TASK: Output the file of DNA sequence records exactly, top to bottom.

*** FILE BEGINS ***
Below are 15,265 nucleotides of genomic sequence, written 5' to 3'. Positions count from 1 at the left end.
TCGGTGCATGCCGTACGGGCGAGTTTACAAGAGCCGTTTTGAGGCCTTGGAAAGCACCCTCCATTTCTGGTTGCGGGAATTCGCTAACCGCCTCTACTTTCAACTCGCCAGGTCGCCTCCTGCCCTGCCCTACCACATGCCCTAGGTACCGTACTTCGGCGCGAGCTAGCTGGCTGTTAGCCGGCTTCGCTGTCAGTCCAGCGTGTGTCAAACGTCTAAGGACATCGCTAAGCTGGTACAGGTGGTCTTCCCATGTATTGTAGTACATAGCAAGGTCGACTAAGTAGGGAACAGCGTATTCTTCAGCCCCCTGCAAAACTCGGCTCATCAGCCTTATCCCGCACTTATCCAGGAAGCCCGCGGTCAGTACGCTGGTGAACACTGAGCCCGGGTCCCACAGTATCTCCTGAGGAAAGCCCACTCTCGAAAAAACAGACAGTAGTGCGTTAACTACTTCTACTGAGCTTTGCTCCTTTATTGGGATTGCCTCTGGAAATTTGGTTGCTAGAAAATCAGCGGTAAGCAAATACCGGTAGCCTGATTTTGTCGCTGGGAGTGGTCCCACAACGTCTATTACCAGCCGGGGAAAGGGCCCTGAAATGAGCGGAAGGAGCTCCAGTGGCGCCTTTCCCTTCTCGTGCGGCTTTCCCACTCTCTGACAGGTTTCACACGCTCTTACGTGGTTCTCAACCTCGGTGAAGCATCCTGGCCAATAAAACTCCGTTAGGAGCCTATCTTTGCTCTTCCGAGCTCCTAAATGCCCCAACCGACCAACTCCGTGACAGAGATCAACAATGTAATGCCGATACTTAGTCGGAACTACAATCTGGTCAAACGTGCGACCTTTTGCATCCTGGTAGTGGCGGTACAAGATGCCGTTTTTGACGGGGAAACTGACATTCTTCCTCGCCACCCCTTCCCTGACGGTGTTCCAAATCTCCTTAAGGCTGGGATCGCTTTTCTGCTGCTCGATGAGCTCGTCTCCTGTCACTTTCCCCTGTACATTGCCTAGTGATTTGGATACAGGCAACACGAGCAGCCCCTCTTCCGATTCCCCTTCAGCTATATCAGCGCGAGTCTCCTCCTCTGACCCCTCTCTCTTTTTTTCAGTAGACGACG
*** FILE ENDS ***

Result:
Below are 15,265 nucleotides of genomic sequence, written 5' to 3'. Positions count from 1 at the left end.
TCGGTGCATGCCGTACGGGCGAGTTTACAAGAGCCGTTTTGAGGCCTTGGAAAGCACCCTCCATTTCTGGTTGCGGGAATTCGCTAACCGCCTCTACTTTCAACTCGCCAGGTCGCCTCCTGCCCTGCCCTACCACATGCCCTAGGTACCGTACTTCGGCGCGAGCTAGCTGGCTGTTAGCCGGCTTCGCTGTCAGTCCAGCGTGTGTCAAACGTCTAAGGACATCGCTAAGCTGGTACAGGTGGTCTTCCCATGTATTGTAGTACATAGCAAGGTCGACTAAGTAGGGAACAGCGTATTCTTCAGCCCCCTGCAAAACTCGGCTCATCAGCCTTATCCCGCACTTATCCAGGAAGCCCGCGGTCAGTACGCTGGTGAACACTGAGCCCGGGTCCCACAGTATCTCCTGAGGAAAGCCCACTCTCGAAAAAACAGACAGTAGTGCGTTAACTACTTCTACTGAGCTTTGCTCCTTTATTGGGATTGCCTCTGGAAATTTGGTTGCTAGAAAATCAGCGGTAAGCAAATACCGGTAGCCTGATTTTGTCGCTGGGAGTGGTCCCACAACGTCTATTACCAGCCGGGGAAAGGGCCCTGAAATGAGCGGAAGGAGCTCCAGTGGCGCCTTTCCCTTCTCGTGCGGCTTTCCCACTCTCTGACAGGTTTCACACGCTCTTACGTGGTTCTCAACCTCGGTGAAGCATCCTGGCCAATAAAACTCCGTTAGGAGCCTATCTTTGCTCTTCCGAGCTCCTAAATGCCCCAACCGACCAACTCCGTGACAGAGATCAACAATGTAATGCCGATACTTAGTCGGAACTACAATCTGGTCAAACGTGCGACCTTTTGCATCCTGGTAGTGGCGGTACAAGATGCCGTTTTTGACGGGGAAACTGACATTCTTCCTCGCCACCCCTTCCCTGACGGTGTTCCAAATCTCCTTAAGGCTGGGATCGCTTTTCTGCTGCTCGATGAGCTCGTCTCCTGTCACTTTCCCCTGTACATTGCCTAGTGATTTGGATACAGGCAACACGAGCAGCCCCTCTTCCGATTCCCCTTCAGCTATATCAGCGCGAGTCTCCTCCTCTGACCCCTCTCTCTTTTTTTCAGTAGACGACG